Whiskeytown Lake

LakeWhiskeytown“What kind of vehicle are you driving?”

“That four-wheel drive pick-up,”  Ric says pointing out our truck.

“Then I recommend you follow this trail, here,” the attendant at the Whiskeytown National Recreation Area’s Visitor centre suggests.  “It’s a gravel road and can be narrow at times, but if you take it slow and easy, there are some worthwhile views.”

It’s a beautiful spring day, and while I am struggling with my health, I don’t want to waste it in bed, so a driving tour seems like a good compromise.   I had researched the area and read that this is one of the best places for birding, which is an interest of ours.

lakesideseatWhiskeytown Lake is actually a reservoir, surrounded by mountains.  As it is early in the season, many of the areas are closed.  The trail we’ve been directed to begins where the paved road ends, past a number of hiking trails and camping sites.  The road is rough and narrow, and as we ascend the twists and turns become sharper, with a wall of trees rising on Ric’s side and steep drops next to me.

laketrail“This is worse than the Apache Trail,” Ric remarks at one point, cranking on the wheel and slowly edging the truck forward.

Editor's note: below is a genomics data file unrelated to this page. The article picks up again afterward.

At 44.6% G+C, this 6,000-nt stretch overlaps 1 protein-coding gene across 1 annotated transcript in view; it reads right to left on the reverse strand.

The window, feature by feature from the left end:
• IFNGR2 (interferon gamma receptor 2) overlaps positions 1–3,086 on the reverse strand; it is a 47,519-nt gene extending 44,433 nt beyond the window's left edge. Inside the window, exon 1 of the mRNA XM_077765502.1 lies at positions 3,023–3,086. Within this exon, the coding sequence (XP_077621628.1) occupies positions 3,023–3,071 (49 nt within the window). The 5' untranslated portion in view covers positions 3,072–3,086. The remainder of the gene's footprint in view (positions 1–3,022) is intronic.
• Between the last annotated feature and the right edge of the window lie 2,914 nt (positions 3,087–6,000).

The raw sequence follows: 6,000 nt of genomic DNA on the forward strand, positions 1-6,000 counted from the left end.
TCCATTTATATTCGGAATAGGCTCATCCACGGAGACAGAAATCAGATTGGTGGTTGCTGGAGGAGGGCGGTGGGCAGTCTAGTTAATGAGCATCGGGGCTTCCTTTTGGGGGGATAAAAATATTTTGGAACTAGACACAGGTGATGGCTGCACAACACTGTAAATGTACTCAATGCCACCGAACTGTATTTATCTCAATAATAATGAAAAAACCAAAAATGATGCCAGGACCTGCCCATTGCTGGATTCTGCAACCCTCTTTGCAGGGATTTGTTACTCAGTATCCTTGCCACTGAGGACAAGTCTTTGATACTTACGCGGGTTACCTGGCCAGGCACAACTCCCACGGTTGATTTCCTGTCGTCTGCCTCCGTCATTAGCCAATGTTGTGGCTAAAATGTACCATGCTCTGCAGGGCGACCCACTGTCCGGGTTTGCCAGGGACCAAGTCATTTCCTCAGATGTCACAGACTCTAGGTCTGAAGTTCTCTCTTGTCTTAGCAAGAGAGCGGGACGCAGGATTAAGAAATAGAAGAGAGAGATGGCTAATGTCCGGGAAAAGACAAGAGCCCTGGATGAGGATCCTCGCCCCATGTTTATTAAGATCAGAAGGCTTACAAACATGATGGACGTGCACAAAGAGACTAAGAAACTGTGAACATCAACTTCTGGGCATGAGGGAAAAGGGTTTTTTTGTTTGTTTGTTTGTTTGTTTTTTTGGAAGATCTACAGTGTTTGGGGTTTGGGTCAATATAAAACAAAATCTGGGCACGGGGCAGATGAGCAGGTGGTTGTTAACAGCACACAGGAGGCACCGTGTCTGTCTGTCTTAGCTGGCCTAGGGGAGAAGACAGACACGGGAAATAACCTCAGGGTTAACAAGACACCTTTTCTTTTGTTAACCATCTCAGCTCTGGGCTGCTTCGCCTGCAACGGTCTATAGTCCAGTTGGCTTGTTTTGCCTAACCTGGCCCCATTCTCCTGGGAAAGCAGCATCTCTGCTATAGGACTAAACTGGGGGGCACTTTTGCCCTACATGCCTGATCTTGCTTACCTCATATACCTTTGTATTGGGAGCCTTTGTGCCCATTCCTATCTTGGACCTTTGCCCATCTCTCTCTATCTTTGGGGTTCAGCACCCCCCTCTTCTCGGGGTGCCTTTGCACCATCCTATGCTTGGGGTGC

I don’t respond.  I’m trying to keep focused on the road ahead, as the dizzying heights are only adding to my already oversensitive system.  The Apache Trail, in Arizona, allowed sweeping views of mountains and valleys, and was a long drawn out trail encompassing forty plus miles of scenery.  This short trek is more like a carnival ride.  Occasionally, a break in the trees reveals a breathtaking view of the lake below, but mostly we are immersed in a tunnel of trunks and green canopies.  I am relieved when we finally hit pavement again, and head back to our home on wheels.

blueongreenApart from this scrub jay that we encountered at the Visitor’s centre, we didn’t see one other bird, ironically.

The frenzied sound of birds greets us, however,  when we step out of the car, and I grab my camera looking for the source.  It seems our neighbours have installed feeders that have attracted swarms of feathered cuties: finches, blackbirds, hummingbirds, and this confused junco.

Junko.png

Today marks our last stay in California.  Next stop:  Oregon.

 

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Permission to write, paint, and imagine are the gifts I gave myself when chronic illness hit - a fair exchange: being for doing. Relevance is an attitude. Humour essential.

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